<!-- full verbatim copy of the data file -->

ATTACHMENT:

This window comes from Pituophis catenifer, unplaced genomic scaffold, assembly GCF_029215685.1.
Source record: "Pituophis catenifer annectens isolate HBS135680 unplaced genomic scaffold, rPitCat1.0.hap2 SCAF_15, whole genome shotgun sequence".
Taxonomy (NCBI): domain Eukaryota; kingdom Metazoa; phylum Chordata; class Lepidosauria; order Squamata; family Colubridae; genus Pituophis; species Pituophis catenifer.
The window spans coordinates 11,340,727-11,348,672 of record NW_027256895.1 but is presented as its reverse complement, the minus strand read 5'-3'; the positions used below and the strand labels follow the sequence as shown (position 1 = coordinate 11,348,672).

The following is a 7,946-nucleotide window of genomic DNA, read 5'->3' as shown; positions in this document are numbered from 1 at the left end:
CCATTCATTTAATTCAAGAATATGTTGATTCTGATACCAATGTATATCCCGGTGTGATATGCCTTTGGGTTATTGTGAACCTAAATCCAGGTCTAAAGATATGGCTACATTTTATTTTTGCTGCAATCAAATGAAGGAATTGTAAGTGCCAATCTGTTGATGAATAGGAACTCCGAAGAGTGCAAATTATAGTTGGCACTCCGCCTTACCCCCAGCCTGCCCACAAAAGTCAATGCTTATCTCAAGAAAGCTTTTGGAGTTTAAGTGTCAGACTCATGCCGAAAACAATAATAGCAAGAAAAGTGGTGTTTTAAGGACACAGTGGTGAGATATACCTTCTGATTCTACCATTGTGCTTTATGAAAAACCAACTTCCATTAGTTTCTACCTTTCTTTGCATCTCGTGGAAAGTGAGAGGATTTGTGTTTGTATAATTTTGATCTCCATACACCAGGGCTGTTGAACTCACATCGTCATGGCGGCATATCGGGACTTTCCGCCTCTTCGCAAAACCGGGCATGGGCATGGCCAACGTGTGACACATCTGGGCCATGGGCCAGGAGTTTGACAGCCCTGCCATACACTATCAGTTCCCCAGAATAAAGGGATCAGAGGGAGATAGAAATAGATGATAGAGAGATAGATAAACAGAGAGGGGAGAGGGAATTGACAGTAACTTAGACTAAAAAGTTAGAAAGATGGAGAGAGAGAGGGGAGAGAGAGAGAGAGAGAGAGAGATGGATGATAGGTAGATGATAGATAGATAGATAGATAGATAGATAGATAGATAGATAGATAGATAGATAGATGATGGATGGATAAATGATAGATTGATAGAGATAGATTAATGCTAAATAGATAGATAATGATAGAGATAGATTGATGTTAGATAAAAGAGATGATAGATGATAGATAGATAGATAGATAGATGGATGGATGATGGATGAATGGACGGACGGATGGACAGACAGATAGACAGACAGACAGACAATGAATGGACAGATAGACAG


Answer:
This window comes from Pituophis catenifer, unplaced genomic scaffold, assembly GCF_029215685.1.
Source record: "Pituophis catenifer annectens isolate HBS135680 unplaced genomic scaffold, rPitCat1.0.hap2 SCAF_15, whole genome shotgun sequence".
Taxonomy (NCBI): domain Eukaryota; kingdom Metazoa; phylum Chordata; class Lepidosauria; order Squamata; family Colubridae; genus Pituophis; species Pituophis catenifer.
The window spans coordinates 11,340,727-11,348,672 of record NW_027256895.1 but is presented as its reverse complement, the minus strand read 5'-3'; the positions used below and the strand labels follow the sequence as shown (position 1 = coordinate 11,348,672).

The following is a 7,946-nucleotide window of genomic DNA, read 5'->3' as shown; positions in this document are numbered from 1 at the left end:
CCATTCATTTAATTCAAGAATATGTTGATTCTGATACCAATGTATATCCCGGTGTGATATGCCTTTGGGTTATTGTGAACCTAAATCCAGGTCTAAAGATATGGCTACATTTTATTTTTGCTGCAATCAAATGAAGGAATTGTAAGTGCCAATCTGTTGATGAATAGGAACTCCGAAGAGTGCAAATTATAGTTGGCACTCCGCCTTACCCCCAGCCTGCCCACAAAAGTCAATGCTTATCTCAAGAAAGCTTTTGGAGTTTAAGTGTCAGACTCATGCCGAAAACAATAATAGCAAGAAAAGTGGTGTTTTAAGGACACAGTGGTGAGATATACCTTCTGATTCTACCATTGTGCTTTATGAAAAACCAACTTCCATTAGTTTCTACCTTTCTTTGCATCTCGTGGAAAGTGAGAGGATTTGTGTTTGTATAATTTTGATCTCCATACACCAGGGCTGTTGAACTCACATCGTCATGGCGGCATATCGGGACTTTCCGCCTCTTCGCAAAACCGGGCATGGGCATGGCCAACGTGTGACACATCTGGGCCATGGGCCAGGAGTTTGACAGCCCTGCCATACACTATCAGTTCCCCAGAATAAAGGGATCAGAGGGAGATAGAAATAGATGATAGAGAGATAGATAAACAGAGAGGGGAGAGGGAATTGACAGTAACTTAGACTAAAAAGTTAGAAAGATGGAGAGAGAGAGGGGAGAGAGAGAGAGAGAGAGAGAGATGGATGATAGGTAGATGATAGATAGATAGATAGATAGATAGATAGATAGATAGATAGATAGATAGATAGATGATGGATGGATAAATGATAGATTGATAGAGATAGATTAATGCTAAATAGATAGATAATGATAGAGATAGATTGATGTTAGATAAAAGAGATGATAGATGATAGATAGATAGATAGATAGATGGATGGATGATGGATGAATGGACGGACGGATGGACAGACAGATAGACAGACAGACAGACAATGAATGGACAGATAGACAG